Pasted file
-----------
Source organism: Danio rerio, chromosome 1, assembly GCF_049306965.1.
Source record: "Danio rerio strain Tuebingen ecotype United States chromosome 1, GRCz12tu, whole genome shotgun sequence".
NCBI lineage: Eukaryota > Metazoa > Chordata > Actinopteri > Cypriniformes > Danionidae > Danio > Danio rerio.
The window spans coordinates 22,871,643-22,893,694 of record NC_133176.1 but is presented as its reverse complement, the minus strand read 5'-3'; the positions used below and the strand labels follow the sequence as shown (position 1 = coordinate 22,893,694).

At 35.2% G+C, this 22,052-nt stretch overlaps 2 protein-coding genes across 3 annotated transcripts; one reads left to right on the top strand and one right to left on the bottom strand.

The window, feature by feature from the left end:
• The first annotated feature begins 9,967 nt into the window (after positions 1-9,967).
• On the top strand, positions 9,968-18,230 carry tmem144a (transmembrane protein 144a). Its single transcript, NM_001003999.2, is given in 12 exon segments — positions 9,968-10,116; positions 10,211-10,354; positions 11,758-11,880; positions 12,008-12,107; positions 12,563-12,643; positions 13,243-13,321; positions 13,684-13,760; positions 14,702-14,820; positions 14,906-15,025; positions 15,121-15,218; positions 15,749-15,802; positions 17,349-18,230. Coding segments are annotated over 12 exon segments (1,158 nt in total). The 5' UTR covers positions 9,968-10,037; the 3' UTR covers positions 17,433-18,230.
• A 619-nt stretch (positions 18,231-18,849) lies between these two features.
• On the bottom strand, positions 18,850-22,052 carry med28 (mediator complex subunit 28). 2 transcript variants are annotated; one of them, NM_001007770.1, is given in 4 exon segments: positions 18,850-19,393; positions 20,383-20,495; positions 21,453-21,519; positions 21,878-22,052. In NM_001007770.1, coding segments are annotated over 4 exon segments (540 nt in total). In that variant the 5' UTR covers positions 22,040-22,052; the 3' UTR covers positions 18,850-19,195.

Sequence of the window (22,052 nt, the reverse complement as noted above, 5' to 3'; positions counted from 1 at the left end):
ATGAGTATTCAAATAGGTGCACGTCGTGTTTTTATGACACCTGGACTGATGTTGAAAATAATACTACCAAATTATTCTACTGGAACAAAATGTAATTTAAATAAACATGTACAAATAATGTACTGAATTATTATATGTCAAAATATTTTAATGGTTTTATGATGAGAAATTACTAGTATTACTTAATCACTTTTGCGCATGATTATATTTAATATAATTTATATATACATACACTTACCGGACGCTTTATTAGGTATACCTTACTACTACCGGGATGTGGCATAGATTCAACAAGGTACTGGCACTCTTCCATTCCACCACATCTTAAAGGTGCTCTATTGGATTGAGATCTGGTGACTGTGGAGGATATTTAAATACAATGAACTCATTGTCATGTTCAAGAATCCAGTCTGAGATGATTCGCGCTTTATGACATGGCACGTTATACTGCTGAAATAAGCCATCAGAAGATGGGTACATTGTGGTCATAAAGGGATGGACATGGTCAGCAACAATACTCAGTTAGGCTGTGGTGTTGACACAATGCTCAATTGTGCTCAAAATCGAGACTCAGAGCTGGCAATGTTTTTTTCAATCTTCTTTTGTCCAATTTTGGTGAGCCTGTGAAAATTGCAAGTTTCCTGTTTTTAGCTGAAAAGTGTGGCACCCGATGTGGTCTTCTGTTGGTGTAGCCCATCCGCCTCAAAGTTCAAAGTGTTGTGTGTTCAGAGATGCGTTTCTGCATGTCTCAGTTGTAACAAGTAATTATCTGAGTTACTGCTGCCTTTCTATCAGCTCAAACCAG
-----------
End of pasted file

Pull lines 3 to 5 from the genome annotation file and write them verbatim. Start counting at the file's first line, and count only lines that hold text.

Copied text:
NCBI lineage: Eukaryota > Metazoa > Chordata > Actinopteri > Cypriniformes > Danionidae > Danio > Danio rerio.
The window spans coordinates 22,871,643-22,893,694 of record NC_133176.1 but is presented as its reverse complement, the minus strand read 5'-3'; the positions used below and the strand labels follow the sequence as shown (position 1 = coordinate 22,893,694).

At 35.2% G+C, this 22,052-nt stretch overlaps 2 protein-coding genes across 3 annotated transcripts; one reads left to right on the top strand and one right to left on the bottom strand.